After an almost one-thousand-year hiatus, in the Middle Ages theatre was revived in churches, accompanying the major celebrations. The first dramatic texts in Spanish are Nativity plays, and they recount the birth of Jesus, the annunciation to the shepherds and the adoration of the Kings. The oldest Spanish text is a play about the Three Wise Men. This prominence of religious subjects can be seen in works like Adoration of the Magi by Luca di Tommè and The Nativity by Barthel Bruyn the Elder.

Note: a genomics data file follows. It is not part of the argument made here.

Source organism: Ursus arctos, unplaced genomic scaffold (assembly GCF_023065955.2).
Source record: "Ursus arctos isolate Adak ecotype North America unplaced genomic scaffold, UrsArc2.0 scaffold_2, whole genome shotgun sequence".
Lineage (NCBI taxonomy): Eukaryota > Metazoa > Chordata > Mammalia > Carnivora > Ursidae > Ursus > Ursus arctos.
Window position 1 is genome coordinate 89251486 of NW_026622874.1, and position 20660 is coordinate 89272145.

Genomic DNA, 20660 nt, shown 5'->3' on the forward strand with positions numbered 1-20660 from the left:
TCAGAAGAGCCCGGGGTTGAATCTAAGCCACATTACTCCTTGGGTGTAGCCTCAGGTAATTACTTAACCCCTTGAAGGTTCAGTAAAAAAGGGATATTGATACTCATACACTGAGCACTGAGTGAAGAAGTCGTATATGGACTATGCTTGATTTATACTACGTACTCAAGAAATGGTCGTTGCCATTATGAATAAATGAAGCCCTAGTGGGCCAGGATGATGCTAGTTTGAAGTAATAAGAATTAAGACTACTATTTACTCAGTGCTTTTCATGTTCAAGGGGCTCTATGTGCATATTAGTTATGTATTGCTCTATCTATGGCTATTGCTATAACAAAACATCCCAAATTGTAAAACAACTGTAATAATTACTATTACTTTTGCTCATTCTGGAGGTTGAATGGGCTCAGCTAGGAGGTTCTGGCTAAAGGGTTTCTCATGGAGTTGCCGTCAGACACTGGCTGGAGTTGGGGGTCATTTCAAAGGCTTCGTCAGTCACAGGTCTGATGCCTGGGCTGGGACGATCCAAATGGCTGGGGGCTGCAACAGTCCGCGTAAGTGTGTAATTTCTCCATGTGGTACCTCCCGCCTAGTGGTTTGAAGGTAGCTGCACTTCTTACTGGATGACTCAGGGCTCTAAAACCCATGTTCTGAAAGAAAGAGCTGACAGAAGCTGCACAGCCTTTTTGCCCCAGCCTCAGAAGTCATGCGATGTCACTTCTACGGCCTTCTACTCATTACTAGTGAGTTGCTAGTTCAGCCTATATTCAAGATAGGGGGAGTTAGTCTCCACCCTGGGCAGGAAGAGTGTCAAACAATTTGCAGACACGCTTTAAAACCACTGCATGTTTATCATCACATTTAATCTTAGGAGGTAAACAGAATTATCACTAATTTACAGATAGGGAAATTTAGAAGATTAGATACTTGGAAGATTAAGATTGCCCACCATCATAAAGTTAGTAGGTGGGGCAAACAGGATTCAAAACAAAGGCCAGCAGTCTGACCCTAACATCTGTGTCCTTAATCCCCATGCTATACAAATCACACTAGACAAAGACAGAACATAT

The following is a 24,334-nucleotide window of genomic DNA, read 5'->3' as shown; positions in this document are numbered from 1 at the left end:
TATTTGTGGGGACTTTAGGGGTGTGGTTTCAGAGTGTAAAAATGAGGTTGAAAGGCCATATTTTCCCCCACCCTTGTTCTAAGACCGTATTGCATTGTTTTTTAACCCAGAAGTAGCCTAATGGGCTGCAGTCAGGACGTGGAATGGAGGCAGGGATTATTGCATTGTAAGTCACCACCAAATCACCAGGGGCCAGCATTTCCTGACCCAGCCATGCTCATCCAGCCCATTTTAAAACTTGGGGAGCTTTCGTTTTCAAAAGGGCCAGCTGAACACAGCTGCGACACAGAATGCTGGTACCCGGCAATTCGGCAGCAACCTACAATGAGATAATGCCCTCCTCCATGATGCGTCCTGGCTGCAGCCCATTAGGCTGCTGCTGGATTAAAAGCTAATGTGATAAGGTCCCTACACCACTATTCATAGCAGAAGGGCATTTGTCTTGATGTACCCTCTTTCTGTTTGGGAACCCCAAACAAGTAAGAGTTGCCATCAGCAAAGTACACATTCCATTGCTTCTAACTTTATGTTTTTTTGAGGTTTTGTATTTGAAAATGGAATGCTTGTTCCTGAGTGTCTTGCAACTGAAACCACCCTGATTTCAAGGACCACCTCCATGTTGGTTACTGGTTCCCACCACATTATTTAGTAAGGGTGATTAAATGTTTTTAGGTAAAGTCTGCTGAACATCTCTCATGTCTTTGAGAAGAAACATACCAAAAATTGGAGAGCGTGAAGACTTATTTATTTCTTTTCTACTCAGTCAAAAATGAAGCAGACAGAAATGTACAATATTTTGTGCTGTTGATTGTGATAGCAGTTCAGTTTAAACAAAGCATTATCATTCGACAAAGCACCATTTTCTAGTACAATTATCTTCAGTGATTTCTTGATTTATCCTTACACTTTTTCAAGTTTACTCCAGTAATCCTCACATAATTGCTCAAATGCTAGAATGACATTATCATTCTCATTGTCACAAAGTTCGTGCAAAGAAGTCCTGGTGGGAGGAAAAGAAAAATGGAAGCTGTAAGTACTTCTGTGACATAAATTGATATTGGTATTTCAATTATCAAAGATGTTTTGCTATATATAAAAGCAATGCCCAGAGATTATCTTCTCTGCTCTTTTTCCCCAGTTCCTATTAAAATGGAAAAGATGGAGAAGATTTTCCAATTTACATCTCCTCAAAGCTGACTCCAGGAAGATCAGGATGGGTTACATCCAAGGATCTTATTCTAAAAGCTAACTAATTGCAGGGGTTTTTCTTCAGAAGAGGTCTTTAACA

At the same time, there has always been some form of street art: storytellers, jugglers, musicians... festivities and streets. Our Pierrot Content by Watteau could also inspire a visit to paintings that depict friends congregating at festivals, gatherings in the countryside, street musicians, people of any origin who find happiness in music. While I will omit them from our journey, I must cite this clutch of works: Uncle Paquete by Francisco de Goya, Portrait of Count Fulvio Grati by Giuseppe Maria Crespi, Fisherman Playing the Violin attributed to Frans Hals, The Happy Violinist by Gerrit van Honthorst, The Young Musicians by Antoine Le Nain, Group of Musicians by Jacob van Loo, Oyster Eaters by Jacob Lucasz Ochtervelt, Concert Champêtre by Jean-Baptiste Pater, The Village Fête by David Teniers and Self-Portrait Playing the Lute by Jan Havicksz Steen. Even Shahn, Braque and Miró joined this celebration of joyful musicians.